"Earthquake Safety of School Children", Regional Development Dialogue, Vol. 28, No. 2, UNCRD.
Earthquakes in Pakistan in October 2005 and China in May 2008 caused many schools to collapse, killing thousands of school staff and students who were fulfilling the human right to education. But what of the human right to safe schools? School is not just the product or object of a specific building or place, but is a social process in which education occurs; that process, by definition, should be safe. How can we make it so?
To address this question, the United Nations Centre for Regional Development (www.uncrd.or.jp) recently published a special issue of its journal, Regional Development Dialogue, devoted to "Earthquake Safety of Schoolchildren" (Vol. 28, No. 2). The volume, edited by Dr. Ilan Kelman from Risk Reduction Education for Disasters (www.riskred.org), details examples of school safety successes with the hope of providing inspiration and guidance to ensure a safe education for everyone. The authors come from all six inhabited continents and represent academics, government employees, private consultants, international organisations and non-profit workers. The topics range from evaluating disaster education material to using school safety as a route to a culture of disaster prevention. Case studies include Bogotá, Iran and Japan.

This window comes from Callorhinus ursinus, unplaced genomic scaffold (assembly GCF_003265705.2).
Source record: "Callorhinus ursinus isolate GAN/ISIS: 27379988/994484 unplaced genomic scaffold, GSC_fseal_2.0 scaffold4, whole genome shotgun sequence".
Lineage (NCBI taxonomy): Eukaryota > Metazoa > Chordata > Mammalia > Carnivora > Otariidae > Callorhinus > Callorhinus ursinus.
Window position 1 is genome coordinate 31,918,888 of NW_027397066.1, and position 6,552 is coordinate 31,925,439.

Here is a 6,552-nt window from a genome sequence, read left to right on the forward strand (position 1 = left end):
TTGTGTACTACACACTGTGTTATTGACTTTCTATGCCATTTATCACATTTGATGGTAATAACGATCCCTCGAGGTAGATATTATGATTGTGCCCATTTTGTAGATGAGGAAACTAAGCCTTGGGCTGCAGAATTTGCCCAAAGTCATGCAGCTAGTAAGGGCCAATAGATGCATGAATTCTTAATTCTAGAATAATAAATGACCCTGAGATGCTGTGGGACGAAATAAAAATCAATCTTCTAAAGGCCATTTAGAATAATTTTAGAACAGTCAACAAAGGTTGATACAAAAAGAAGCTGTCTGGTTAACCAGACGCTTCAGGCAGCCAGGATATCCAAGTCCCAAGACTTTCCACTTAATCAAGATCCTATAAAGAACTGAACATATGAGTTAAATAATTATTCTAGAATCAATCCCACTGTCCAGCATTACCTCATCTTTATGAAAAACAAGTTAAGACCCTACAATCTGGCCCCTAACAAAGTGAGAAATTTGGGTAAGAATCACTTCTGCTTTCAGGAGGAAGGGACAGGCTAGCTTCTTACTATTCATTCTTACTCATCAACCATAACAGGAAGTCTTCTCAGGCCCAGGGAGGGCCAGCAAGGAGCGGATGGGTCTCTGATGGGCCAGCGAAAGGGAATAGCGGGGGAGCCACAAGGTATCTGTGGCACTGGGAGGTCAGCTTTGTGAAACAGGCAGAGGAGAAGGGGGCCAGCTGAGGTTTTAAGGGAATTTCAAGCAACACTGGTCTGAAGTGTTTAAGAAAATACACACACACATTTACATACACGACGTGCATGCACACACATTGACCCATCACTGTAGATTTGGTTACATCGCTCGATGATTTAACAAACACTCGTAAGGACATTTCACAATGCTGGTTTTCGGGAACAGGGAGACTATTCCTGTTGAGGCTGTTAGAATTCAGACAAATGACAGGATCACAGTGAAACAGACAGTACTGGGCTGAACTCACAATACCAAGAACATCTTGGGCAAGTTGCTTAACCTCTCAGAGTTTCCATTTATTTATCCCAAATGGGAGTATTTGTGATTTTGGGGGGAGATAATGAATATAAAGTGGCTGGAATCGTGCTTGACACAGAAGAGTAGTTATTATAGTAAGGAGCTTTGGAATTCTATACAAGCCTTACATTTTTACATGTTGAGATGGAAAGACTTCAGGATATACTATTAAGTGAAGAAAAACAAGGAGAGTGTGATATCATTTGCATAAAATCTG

In this issue, PEB's Hannah von Ahlefeld comments on the chapter about seismic risk for Algerian school buildings by Djillali Benouar and Abdelghani Meslem. She notes that the challenges faced in Algeria appear elsewhere around the world and that while the cost of school earthquake safety is frequently assumed to be unaffordable, calculations show it is inexpensiveness.
For more information on Regional Development Dialogue and to download the table of contents of the "Earthquake Safety of Schoolchildren" issue, see www.uncrd.or.jp/pub/rdd.htm.